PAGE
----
Councilman Chuck Shick said he received the wind developer’s proposal, as the town board liaison on the wind issue, on Jan. 30. But the town’s attorney for the legal dispute, was on vacation that week, so Shick said he requested the special meeting for the following Monday, hoping there would be more details by then.

At first glance, the Ecogen proposal appears to simply put the clock back to Dec. 31, 2009, before the issue was brought before the state Supreme Court.

According to town attorney Ed Brockman, state Supreme Court Justice John Ark’s February 2011 decision did not have any legal weight until he signed an order carrying out the rulings.

(Click to read the entire article)

High volume hydraulic fracturing — hydrofracking — will be discussed Tuesday at the Canandaigua City, said Councilmember Meg Reston. No action will be taken, but Reston said a possible moratorium on the controversial gas drilling procedure would be part of the conversation.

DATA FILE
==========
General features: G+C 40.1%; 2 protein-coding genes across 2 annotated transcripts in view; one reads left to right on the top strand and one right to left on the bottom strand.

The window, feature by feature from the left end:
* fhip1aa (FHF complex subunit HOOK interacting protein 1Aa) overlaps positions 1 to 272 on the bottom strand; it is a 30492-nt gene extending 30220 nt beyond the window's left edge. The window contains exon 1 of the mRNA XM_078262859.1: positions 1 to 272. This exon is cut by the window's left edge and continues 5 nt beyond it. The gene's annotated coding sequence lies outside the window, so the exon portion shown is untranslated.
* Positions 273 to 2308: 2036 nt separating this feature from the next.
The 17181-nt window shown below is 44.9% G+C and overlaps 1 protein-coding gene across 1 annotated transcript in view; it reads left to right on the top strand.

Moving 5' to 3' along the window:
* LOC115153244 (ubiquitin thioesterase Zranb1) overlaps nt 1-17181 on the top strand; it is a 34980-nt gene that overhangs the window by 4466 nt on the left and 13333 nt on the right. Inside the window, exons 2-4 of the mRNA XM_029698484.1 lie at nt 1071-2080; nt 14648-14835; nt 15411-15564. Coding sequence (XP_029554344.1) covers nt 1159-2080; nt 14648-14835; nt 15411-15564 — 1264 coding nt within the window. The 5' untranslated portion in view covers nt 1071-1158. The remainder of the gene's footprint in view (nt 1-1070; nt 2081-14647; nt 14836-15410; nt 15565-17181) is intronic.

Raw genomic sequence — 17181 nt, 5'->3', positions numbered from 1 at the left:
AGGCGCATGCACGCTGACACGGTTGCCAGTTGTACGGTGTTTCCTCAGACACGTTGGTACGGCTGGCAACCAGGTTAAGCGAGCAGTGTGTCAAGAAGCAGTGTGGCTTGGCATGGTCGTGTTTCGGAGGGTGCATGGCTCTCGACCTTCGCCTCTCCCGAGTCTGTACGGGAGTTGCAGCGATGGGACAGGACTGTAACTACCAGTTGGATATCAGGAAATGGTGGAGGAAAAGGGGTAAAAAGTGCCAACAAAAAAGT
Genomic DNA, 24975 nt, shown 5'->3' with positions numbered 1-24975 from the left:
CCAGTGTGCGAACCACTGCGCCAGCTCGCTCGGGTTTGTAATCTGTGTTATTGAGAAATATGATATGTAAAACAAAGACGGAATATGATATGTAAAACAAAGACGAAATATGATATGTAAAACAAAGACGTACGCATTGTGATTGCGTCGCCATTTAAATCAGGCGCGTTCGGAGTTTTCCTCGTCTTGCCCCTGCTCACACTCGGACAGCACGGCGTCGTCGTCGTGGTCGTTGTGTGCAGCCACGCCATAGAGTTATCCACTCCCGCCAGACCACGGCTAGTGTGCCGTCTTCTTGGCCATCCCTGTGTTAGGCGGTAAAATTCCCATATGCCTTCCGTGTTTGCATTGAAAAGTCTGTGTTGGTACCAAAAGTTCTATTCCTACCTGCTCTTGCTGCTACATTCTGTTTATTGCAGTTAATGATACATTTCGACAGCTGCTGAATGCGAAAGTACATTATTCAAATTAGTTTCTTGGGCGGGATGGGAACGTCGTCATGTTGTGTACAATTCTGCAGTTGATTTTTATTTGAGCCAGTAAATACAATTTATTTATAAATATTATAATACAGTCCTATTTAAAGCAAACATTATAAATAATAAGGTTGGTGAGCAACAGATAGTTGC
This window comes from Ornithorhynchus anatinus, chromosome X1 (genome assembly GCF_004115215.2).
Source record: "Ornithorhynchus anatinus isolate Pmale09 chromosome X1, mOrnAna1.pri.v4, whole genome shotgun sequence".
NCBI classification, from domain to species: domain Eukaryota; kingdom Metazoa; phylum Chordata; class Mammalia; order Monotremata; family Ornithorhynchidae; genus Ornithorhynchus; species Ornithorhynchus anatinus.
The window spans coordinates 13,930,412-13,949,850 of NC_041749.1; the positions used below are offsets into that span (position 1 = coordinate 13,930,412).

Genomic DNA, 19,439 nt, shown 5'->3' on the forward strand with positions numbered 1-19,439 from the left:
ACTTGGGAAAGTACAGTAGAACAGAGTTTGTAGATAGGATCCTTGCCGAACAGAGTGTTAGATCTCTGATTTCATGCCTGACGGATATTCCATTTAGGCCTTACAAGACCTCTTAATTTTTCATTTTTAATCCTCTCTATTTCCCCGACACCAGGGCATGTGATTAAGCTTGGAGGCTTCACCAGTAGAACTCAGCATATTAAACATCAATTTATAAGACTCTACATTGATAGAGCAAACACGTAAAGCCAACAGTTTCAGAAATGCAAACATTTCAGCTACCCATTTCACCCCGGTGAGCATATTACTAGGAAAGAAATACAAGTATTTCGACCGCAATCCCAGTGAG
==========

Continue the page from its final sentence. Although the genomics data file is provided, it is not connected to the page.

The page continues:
“We’ll be discussing whether a moratorium is something the city would consider; it’d give us time to look at our zoning ... If (fracking) is going to happen, we want to know how it’ll affect the city,” Reston said. “We’re still in the embryonic stages of talking about it.”

While Reston feels that it will be unlikely that hydrofracking will be allowed within city limits, she said there are still other issues to contend with, including concerns with the trucks that transport sludge taken from other hydrofracking sites.